Brisbane Girl Guides have helped raise awareness of homelessness by sleeping in a cardboard “city” in Redland Bay on Saturday night.
The event, dubbed Chain of Cardboard Cities, took place at PGL Kindilan Outdoor Education Centre, with all funds raised going to Orange Sky Laundry, an organisation that provides mobile laundry and shower services for homeless people.
Guide leader in charge of the Chain of Cardboard Cities event, Tamika Gibson, said the idea for the event emerged six years ago when the Brisbane Girl Guides were looking for more ways to become involved in the community.
Ms Gibson said the girls had to carry their possessions in a pillowcase and take place in a series of activities aimed to increase their awareness about homelessness.
“It teaches the girls awareness and about homelessness and what that [homelessness] means,” she said.
“It also forms great teamwork skills.”
The activities featured at the sleep out were based on the board game, “The Game of Life”.
Ms Gibson said each of the activities that were set up were related to homelessness, and each activity base earned the participants a “life phase” from one of two random outcomes.
“One is positive and one not so positive, and then that determines how many food, life and money tokens they get,” she said.
“For example, you get a [life] phase card to start, [and] you are either a boy or a girl.”
“Boys are more advantaged than girls.”
The girls had to choose different life phases throughout the “game”, which let them experience fair, unfair and stereotyped situations, depending on factors like gender and education.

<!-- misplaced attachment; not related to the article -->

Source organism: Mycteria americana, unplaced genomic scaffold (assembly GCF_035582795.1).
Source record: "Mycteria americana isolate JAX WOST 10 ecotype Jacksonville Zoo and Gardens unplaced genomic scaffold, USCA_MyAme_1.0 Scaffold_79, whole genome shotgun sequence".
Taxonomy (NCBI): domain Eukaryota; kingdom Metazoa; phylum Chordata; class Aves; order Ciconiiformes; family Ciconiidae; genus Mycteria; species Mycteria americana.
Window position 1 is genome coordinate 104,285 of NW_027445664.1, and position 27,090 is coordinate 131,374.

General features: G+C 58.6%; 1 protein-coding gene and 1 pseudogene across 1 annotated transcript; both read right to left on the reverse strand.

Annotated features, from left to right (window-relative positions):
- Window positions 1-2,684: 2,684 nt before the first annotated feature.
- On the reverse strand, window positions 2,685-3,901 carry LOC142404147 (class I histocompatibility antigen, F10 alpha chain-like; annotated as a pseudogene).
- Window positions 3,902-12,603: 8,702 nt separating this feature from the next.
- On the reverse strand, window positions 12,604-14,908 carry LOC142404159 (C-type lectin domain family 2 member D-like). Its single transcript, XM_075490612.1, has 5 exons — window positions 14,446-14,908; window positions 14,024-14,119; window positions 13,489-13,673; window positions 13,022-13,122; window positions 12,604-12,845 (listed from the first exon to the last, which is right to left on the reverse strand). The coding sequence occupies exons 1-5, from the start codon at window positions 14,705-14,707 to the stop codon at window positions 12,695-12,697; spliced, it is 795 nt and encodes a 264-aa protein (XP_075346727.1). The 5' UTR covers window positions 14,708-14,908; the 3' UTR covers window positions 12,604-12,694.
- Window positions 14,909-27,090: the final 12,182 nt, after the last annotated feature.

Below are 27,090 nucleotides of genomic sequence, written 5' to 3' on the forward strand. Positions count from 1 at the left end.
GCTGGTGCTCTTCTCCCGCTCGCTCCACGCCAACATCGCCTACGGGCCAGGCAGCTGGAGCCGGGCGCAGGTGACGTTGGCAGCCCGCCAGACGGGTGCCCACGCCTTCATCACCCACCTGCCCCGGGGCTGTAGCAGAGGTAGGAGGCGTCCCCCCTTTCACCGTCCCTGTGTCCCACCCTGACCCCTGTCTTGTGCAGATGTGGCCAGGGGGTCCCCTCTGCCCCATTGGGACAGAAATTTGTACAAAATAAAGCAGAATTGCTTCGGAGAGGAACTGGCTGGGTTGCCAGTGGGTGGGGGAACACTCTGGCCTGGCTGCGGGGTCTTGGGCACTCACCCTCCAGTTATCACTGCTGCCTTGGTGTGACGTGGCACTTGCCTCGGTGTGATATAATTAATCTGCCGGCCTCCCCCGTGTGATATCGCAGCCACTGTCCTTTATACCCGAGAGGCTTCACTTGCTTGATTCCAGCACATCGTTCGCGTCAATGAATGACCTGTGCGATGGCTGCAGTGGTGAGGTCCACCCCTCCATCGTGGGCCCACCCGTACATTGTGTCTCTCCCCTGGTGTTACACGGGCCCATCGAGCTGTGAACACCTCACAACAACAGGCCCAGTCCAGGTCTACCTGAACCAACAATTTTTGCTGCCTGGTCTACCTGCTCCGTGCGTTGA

Rebecca Fillery, who was one of the participants at the Chain of Cardboard Cities event, said taking part in the event helped her understand a little more about the struggle to live on the streets and the difficulty of having to carry your possessions everywhere.
“Doing the Chain of Cardboard Cities, it made me realise how much I take for granted, like being able to access food as I please and having a nice comfy bed to keep me warm at night,” Miss Fillery said.
Orange Sky Laundry events coordinator Jaimee O’Brien agreed there were stereotypes around the issue of homelessness but said the conversations the organisation’s staff had with homeless people helped those people connect back into the community.
Ms O’Brien said the greatest impacts they saw were in the conversations they had with homeless people using their services.
“We think it’s great when people in the community get out there and raise awareness around issues of the people who are experiencing homelessness,” she said.
Ms O’Brien said the funds received from community organisations such as the Girl Guides helped grow their operations and expand their services to new locations, enabling them to help more than 116,000 homeless people around the country.
“Unfortunately, what that looks like is one in 200 Australians on any given night experiencing homelessness,” she said.
This year’s Chain of Cardboard Cities event raised approximately $1,700 for Orange Sky Laundry.
To find out more or donate to Orange Sky Laundry head to their website.